Fact: Mania, including the less severe, hypomania, is the only required episode to be diagnosed with bipolar disorder. The core difference between bipolar disorder and depression is mania, so even if you have no depressive episodes, you are still a person with bipolar disorder.
Fact: Medication can help reduce and, in some cases, eliminate symptoms, but it is a long process to find the correct medication, and oftentimes, the medication must be re-calibrated to account for growing tolerance. Some people are treatment-resistant and derive little to no benefit from medications. Other treatments such as Electroshock Therapy (ECT), talk therapy or Cognitive Behavioral Therapy (CBT), and alternative treatments are used to help with symptoms.
Fact: Moods usually change in spans of months. For Bipolar 1 and 2, depression can last for six months, untreated. Mania/hypomania can last for months, as well. In a rarer form, called Rapid-Cycling Bipolar Disorder, moods change more often. Four times in a year, at minimum. Moods may change within a few days, a day, or within hours. Rapid-Cycling can come with any of the types of bipolar disorder. This frequency of mood changes is very difficult to live with.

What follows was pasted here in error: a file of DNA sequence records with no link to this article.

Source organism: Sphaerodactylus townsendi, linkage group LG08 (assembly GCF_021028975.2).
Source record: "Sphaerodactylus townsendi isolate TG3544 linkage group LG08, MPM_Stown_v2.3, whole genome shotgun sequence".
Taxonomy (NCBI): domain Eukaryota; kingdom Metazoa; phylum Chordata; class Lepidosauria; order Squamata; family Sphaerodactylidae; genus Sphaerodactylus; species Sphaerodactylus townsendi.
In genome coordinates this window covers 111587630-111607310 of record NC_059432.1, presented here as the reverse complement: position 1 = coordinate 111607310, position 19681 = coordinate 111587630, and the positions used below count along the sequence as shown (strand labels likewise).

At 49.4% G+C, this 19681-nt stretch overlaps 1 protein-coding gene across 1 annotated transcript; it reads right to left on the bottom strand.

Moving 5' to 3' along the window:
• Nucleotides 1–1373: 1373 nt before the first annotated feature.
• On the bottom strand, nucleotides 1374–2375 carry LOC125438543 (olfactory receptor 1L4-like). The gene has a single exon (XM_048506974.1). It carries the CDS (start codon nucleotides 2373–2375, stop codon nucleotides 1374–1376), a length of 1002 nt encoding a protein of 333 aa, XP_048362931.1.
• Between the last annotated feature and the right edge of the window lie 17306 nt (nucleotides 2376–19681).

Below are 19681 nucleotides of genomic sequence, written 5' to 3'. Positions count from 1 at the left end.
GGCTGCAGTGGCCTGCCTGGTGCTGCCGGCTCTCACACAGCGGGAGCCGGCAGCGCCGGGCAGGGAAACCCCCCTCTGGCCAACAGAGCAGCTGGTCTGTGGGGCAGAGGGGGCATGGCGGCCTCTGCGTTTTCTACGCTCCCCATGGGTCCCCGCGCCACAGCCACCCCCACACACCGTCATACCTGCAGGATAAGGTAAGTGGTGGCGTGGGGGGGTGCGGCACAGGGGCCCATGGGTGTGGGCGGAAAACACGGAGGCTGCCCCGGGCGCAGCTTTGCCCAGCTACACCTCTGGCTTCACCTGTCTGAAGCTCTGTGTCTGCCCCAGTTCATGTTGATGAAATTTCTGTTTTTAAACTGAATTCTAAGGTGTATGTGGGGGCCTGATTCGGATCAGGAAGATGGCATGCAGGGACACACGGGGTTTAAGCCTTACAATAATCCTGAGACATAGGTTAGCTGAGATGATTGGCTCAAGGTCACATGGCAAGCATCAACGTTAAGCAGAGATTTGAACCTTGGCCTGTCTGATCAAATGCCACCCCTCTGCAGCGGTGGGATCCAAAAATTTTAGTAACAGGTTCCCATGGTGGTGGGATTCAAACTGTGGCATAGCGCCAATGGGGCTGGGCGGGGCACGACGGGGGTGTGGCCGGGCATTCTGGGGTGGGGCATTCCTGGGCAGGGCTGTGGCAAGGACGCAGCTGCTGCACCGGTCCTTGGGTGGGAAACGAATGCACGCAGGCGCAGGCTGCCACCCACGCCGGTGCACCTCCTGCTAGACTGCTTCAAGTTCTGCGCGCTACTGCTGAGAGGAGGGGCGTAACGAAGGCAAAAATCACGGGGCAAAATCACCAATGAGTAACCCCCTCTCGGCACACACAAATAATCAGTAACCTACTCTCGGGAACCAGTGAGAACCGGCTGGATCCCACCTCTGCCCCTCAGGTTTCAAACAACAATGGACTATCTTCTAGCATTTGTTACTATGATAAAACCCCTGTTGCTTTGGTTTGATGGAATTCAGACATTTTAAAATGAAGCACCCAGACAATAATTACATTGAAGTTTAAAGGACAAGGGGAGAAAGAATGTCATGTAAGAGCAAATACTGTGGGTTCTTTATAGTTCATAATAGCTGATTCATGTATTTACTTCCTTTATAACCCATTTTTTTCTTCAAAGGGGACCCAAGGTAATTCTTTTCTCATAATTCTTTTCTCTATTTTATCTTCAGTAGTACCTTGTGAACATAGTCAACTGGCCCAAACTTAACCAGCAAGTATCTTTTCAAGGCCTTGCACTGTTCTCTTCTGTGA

There are many medications associated with bipolar disorder, but overarching categories are antidepressants, anticonvulsants, and antipsychotics.
Note: Taking antidepressants should be done with caution. They may trigger a manic, or hypomanic, episode. Antidepressants should be taken under the supervision of your physician.
Types Of Bipolar Disorder
There are four variants: Bipolar 1 Disorder, Bipolar 2 Disorder, Cyclothymic Disorder, and Bipolar Not Otherwise Specified (NOS).